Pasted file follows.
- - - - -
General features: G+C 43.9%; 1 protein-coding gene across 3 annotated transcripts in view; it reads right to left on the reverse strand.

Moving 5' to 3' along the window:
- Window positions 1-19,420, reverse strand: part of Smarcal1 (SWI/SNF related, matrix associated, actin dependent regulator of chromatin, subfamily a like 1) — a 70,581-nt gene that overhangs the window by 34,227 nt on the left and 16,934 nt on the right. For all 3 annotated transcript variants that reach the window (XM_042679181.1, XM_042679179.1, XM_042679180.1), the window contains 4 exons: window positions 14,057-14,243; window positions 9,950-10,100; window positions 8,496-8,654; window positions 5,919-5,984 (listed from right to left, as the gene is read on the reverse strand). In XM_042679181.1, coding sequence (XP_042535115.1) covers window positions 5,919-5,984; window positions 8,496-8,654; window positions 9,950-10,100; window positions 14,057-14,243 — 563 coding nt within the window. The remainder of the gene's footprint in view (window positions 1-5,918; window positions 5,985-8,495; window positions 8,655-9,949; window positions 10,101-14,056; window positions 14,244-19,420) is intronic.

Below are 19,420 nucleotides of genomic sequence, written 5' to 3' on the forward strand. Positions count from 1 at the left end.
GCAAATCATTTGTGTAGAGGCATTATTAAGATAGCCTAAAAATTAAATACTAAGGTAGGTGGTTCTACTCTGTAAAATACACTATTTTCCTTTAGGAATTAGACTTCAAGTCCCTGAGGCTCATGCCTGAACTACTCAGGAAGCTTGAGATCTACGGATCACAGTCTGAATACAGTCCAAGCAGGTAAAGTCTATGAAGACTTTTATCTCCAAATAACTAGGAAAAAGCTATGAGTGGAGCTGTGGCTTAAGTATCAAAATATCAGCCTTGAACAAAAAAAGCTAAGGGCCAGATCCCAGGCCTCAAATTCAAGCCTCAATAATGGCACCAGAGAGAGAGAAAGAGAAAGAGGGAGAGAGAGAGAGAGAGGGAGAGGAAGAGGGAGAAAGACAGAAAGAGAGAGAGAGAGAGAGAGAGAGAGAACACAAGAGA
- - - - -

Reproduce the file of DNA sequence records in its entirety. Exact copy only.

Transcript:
General features: G+C 43.9%; 1 protein-coding gene across 3 annotated transcripts in view; it reads right to left on the reverse strand.

Moving 5' to 3' along the window:
- Window positions 1-19,420, reverse strand: part of Smarcal1 (SWI/SNF related, matrix associated, actin dependent regulator of chromatin, subfamily a like 1) — a 70,581-nt gene that overhangs the window by 34,227 nt on the left and 16,934 nt on the right. For all 3 annotated transcript variants that reach the window (XM_042679181.1, XM_042679179.1, XM_042679180.1), the window contains 4 exons: window positions 14,057-14,243; window positions 9,950-10,100; window positions 8,496-8,654; window positions 5,919-5,984 (listed from right to left, as the gene is read on the reverse strand). In XM_042679181.1, coding sequence (XP_042535115.1) covers window positions 5,919-5,984; window positions 8,496-8,654; window positions 9,950-10,100; window positions 14,057-14,243 — 563 coding nt within the window. The remainder of the gene's footprint in view (window positions 1-5,918; window positions 5,985-8,495; window positions 8,655-9,949; window positions 10,101-14,056; window positions 14,244-19,420) is intronic.

Below are 19,420 nucleotides of genomic sequence, written 5' to 3' on the forward strand. Positions count from 1 at the left end.
GCAAATCATTTGTGTAGAGGCATTATTAAGATAGCCTAAAAATTAAATACTAAGGTAGGTGGTTCTACTCTGTAAAATACACTATTTTCCTTTAGGAATTAGACTTCAAGTCCCTGAGGCTCATGCCTGAACTACTCAGGAAGCTTGAGATCTACGGATCACAGTCTGAATACAGTCCAAGCAGGTAAAGTCTATGAAGACTTTTATCTCCAAATAACTAGGAAAAAGCTATGAGTGGAGCTGTGGCTTAAGTATCAAAATATCAGCCTTGAACAAAAAAAGCTAAGGGCCAGATCCCAGGCCTCAAATTCAAGCCTCAATAATGGCACCAGAGAGAGAGAAAGAGAAAGAGGGAGAGAGAGAGAGAGAGGGAGAGGAAGAGGGAGAAAGACAGAAAGAGAGAGAGAGAGAGAGAGAGAGAGAACACAAGAGA